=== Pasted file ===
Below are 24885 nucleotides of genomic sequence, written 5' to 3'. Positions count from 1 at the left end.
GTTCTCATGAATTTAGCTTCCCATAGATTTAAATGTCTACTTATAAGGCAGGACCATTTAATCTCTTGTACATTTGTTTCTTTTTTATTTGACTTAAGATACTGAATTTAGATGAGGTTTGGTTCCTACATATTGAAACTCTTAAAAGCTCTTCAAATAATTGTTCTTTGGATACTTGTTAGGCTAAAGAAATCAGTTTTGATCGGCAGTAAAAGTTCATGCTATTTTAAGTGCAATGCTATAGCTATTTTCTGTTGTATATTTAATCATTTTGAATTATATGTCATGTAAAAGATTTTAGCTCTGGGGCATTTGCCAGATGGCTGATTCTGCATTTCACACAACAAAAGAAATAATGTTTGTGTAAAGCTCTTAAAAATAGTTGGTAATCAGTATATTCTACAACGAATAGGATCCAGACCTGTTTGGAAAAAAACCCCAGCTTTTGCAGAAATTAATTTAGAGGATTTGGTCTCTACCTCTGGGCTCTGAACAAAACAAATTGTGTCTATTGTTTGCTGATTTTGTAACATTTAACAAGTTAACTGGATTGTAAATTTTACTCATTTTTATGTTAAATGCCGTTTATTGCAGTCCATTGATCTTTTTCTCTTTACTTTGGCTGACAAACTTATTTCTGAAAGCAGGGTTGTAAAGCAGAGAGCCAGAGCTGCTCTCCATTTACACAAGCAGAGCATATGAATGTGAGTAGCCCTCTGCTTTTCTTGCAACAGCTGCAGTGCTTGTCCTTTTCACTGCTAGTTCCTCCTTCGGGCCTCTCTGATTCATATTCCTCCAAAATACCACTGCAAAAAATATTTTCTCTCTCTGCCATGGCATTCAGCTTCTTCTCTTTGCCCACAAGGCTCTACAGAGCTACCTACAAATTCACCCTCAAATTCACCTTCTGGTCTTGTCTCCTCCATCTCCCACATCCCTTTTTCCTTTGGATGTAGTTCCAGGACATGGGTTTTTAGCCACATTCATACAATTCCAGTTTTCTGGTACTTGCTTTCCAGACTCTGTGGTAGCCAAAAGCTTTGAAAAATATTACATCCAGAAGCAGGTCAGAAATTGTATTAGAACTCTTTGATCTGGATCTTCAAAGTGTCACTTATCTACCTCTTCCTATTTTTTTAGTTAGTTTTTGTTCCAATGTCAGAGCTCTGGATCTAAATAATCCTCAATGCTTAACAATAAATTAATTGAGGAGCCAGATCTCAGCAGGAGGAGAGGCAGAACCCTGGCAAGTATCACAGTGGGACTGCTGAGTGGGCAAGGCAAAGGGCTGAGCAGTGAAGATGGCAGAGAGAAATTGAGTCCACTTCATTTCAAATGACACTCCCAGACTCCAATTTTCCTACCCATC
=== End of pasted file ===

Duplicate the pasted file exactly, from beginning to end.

Below are 24885 nucleotides of genomic sequence, written 5' to 3'. Positions count from 1 at the left end.
GTTCTCATGAATTTAGCTTCCCATAGATTTAAATGTCTACTTATAAGGCAGGACCATTTAATCTCTTGTACATTTGTTTCTTTTTTATTTGACTTAAGATACTGAATTTAGATGAGGTTTGGTTCCTACATATTGAAACTCTTAAAAGCTCTTCAAATAATTGTTCTTTGGATACTTGTTAGGCTAAAGAAATCAGTTTTGATCGGCAGTAAAAGTTCATGCTATTTTAAGTGCAATGCTATAGCTATTTTCTGTTGTATATTTAATCATTTTGAATTATATGTCATGTAAAAGATTTTAGCTCTGGGGCATTTGCCAGATGGCTGATTCTGCATTTCACACAACAAAAGAAATAATGTTTGTGTAAAGCTCTTAAAAATAGTTGGTAATCAGTATATTCTACAACGAATAGGATCCAGACCTGTTTGGAAAAAAACCCCAGCTTTTGCAGAAATTAATTTAGAGGATTTGGTCTCTACCTCTGGGCTCTGAACAAAACAAATTGTGTCTATTGTTTGCTGATTTTGTAACATTTAACAAGTTAACTGGATTGTAAATTTTACTCATTTTTATGTTAAATGCCGTTTATTGCAGTCCATTGATCTTTTTCTCTTTACTTTGGCTGACAAACTTATTTCTGAAAGCAGGGTTGTAAAGCAGAGAGCCAGAGCTGCTCTCCATTTACACAAGCAGAGCATATGAATGTGAGTAGCCCTCTGCTTTTCTTGCAACAGCTGCAGTGCTTGTCCTTTTCACTGCTAGTTCCTCCTTCGGGCCTCTCTGATTCATATTCCTCCAAAATACCACTGCAAAAAATATTTTCTCTCTCTGCCATGGCATTCAGCTTCTTCTCTTTGCCCACAAGGCTCTACAGAGCTACCTACAAATTCACCCTCAAATTCACCTTCTGGTCTTGTCTCCTCCATCTCCCACATCCCTTTTTCCTTTGGATGTAGTTCCAGGACATGGGTTTTTAGCCACATTCATACAATTCCAGTTTTCTGGTACTTGCTTTCCAGACTCTGTGGTAGCCAAAAGCTTTGAAAAATATTACATCCAGAAGCAGGTCAGAAATTGTATTAGAACTCTTTGATCTGGATCTTCAAAGTGTCACTTATCTACCTCTTCCTATTTTTTTAGTTAGTTTTTGTTCCAATGTCAGAGCTCTGGATCTAAATAATCCTCAATGCTTAACAATAAATTAATTGAGGAGCCAGATCTCAGCAGGAGGAGAGGCAGAACCCTGGCAAGTATCACAGTGGGACTGCTGAGTGGGCAAGGCAAAGGGCTGAGCAGTGAAGATGGCAGAGAGAAATTGAGTCCACTTCATTTCAAATGACACTCCCAGACTCCAATTTTCCTACCCATC